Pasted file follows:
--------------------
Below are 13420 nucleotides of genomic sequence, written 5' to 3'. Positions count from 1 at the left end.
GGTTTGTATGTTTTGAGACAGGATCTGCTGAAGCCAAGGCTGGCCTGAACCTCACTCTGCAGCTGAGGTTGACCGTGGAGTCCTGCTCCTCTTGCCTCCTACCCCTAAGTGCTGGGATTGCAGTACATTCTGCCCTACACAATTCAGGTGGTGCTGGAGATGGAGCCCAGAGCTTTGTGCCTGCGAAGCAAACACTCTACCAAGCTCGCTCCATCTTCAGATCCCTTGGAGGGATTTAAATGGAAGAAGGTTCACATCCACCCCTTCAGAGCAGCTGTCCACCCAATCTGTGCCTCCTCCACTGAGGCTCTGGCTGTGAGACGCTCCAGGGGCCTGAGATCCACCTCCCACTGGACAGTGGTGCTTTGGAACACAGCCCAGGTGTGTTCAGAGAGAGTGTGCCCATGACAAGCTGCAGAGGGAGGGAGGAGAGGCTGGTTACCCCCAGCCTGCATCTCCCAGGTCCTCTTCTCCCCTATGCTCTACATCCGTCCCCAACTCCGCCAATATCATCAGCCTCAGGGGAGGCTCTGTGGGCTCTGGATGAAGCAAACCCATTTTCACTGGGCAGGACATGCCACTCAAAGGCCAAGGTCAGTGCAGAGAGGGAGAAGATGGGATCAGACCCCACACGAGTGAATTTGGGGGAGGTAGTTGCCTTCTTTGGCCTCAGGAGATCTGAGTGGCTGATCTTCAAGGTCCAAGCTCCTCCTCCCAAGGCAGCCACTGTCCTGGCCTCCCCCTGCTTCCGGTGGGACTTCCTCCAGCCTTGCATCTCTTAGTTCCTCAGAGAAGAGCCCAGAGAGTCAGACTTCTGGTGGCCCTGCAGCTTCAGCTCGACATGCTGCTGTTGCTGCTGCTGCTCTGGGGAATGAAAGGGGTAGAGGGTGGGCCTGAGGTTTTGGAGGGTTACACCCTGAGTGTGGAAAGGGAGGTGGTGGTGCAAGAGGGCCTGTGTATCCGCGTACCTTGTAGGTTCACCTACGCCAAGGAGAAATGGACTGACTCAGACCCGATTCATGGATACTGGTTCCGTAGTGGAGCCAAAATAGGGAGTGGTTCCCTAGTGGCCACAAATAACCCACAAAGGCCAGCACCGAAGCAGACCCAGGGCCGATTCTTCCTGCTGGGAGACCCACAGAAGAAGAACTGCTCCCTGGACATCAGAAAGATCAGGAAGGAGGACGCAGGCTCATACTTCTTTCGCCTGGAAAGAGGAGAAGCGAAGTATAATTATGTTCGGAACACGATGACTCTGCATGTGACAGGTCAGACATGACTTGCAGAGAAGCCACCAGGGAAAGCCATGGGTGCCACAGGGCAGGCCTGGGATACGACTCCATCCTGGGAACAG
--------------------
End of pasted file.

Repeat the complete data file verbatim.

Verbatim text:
Below are 13420 nucleotides of genomic sequence, written 5' to 3'. Positions count from 1 at the left end.
GGTTTGTATGTTTTGAGACAGGATCTGCTGAAGCCAAGGCTGGCCTGAACCTCACTCTGCAGCTGAGGTTGACCGTGGAGTCCTGCTCCTCTTGCCTCCTACCCCTAAGTGCTGGGATTGCAGTACATTCTGCCCTACACAATTCAGGTGGTGCTGGAGATGGAGCCCAGAGCTTTGTGCCTGCGAAGCAAACACTCTACCAAGCTCGCTCCATCTTCAGATCCCTTGGAGGGATTTAAATGGAAGAAGGTTCACATCCACCCCTTCAGAGCAGCTGTCCACCCAATCTGTGCCTCCTCCACTGAGGCTCTGGCTGTGAGACGCTCCAGGGGCCTGAGATCCACCTCCCACTGGACAGTGGTGCTTTGGAACACAGCCCAGGTGTGTTCAGAGAGAGTGTGCCCATGACAAGCTGCAGAGGGAGGGAGGAGAGGCTGGTTACCCCCAGCCTGCATCTCCCAGGTCCTCTTCTCCCCTATGCTCTACATCCGTCCCCAACTCCGCCAATATCATCAGCCTCAGGGGAGGCTCTGTGGGCTCTGGATGAAGCAAACCCATTTTCACTGGGCAGGACATGCCACTCAAAGGCCAAGGTCAGTGCAGAGAGGGAGAAGATGGGATCAGACCCCACACGAGTGAATTTGGGGGAGGTAGTTGCCTTCTTTGGCCTCAGGAGATCTGAGTGGCTGATCTTCAAGGTCCAAGCTCCTCCTCCCAAGGCAGCCACTGTCCTGGCCTCCCCCTGCTTCCGGTGGGACTTCCTCCAGCCTTGCATCTCTTAGTTCCTCAGAGAAGAGCCCAGAGAGTCAGACTTCTGGTGGCCCTGCAGCTTCAGCTCGACATGCTGCTGTTGCTGCTGCTGCTCTGGGGAATGAAAGGGGTAGAGGGTGGGCCTGAGGTTTTGGAGGGTTACACCCTGAGTGTGGAAAGGGAGGTGGTGGTGCAAGAGGGCCTGTGTATCCGCGTACCTTGTAGGTTCACCTACGCCAAGGAGAAATGGACTGACTCAGACCCGATTCATGGATACTGGTTCCGTAGTGGAGCCAAAATAGGGAGTGGTTCCCTAGTGGCCACAAATAACCCACAAAGGCCAGCACCGAAGCAGACCCAGGGCCGATTCTTCCTGCTGGGAGACCCACAGAAGAAGAACTGCTCCCTGGACATCAGAAAGATCAGGAAGGAGGACGCAGGCTCATACTTCTTTCGCCTGGAAAGAGGAGAAGCGAAGTATAATTATGTTCGGAACACGATGACTCTGCATGTGACAGGTCAGACATGACTTGCAGAGAAGCCACCAGGGAAAGCCATGGGTGCCACAGGGCAGGCCTGGGATACGACTCCATCCTGGGAACAG